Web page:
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Accounting Ethics

Essay by   •  April 30, 2011  •  Research Paper  •  849 Words (4 Pages)  •  1,676 Views

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The CPA Journal published an article titled Incorporating Professional Ethics Throughout an Accounting Curriculum. This article was published in the September 2005 edition and focuses on the dilemma the educational community is facing in trying to incorporate ethics teaching in higher education classes. Educators are concerned about ethics classes taking away from the technical classes that are a necessity in the accounting curriculums. The authors of this article propose and have been practicing a modular approach to this dilemma. (Carnes, 2005)

The modular approach that the authors have been practicing incorporates ethics instruction into two technical courses. The ethics instruction parallels the technical instruction of the course and therefore does not detract from technical courses but provides the necessary ethics knowledge. The authors have created a program that provides very little in class instruction. The instruction is just a brief overview while the knowledge comes more from teamwork and outside class-work with that team. (Carnes, 2005)

Ethics in accounting is a major issue. Ethics in accounting has been very much in the public eye as of late. Many large corporations are struggling and failing because of a lack of ethical decision making in their accounting practices. Having complete and accurate accounting is paramount in ensuring a solid future for any organization. The government is very aware of the importance of ethics in accounting as well and passed the Sarbanes-Oxley Act in 2002 to ensure that accurate accounting activities are practiced.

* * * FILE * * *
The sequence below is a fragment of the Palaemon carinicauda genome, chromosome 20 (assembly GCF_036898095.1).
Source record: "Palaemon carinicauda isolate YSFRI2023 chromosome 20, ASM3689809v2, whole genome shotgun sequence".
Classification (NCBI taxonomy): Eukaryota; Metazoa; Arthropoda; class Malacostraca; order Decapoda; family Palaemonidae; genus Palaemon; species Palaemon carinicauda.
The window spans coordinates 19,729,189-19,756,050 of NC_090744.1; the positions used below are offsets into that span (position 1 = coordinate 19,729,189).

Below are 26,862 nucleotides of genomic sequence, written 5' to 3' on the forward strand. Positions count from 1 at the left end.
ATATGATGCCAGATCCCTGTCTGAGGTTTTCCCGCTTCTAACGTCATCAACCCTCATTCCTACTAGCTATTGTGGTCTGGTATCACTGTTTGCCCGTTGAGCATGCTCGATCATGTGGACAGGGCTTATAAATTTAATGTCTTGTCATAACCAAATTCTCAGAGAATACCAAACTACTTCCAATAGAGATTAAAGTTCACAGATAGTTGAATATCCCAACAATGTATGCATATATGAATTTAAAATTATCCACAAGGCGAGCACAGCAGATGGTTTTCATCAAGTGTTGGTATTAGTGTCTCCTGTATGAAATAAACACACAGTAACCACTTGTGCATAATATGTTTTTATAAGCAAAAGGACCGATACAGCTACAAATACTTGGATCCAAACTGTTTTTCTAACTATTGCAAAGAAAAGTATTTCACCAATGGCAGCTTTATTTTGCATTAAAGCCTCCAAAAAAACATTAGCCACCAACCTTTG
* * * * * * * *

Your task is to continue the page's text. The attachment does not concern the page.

The Sarbanes-Oxley Act provides three major categories of protection of financial data accuracy. First it develops the Public Company Accounting Oversight Board (PCAOB). “This board is required to: register all public accounting firms that provide audits for public companies, establish standards relating to the preparation of audit reports for public companies, conduct inspections (reviews) of accounting firms, conduct investigations and disciplinary proceedings and impose appropriate sanctions on public (sic) accounting firms whose performance is inadequate, and enforce compliance with the Sarbanes-Oxley Act” (Albrecht, 2005, p. 271). Next the act provides constraints on auditors. These constraints are determined by the following requirements of the act: “accounting firms who audit public companies are prohibited from providing any non-audit services to their clients, including: (1) bookkeeping or other services related to accounting records or financial statements, (2) financial information systems design and implementation, (3) appraisal or valuation services, (4) actuarial services, (5) internal audit outsourcing services, (6) management functions or human resources, (7) broker or dealer, investment adviser or investment banking services, (8) legal services and expert services unrelated to the audit, and (9) any other service that the Board determines is impermissible, requires that audit partners on engagements be rotated off the audit every five years, and requires that auditors report to the audit committee rather than the CFO or other members of the company’s management” (Albrecht, 2005, p. 271). Finally, constraints on management are provided by the act. Requirements for management are as follows: “the



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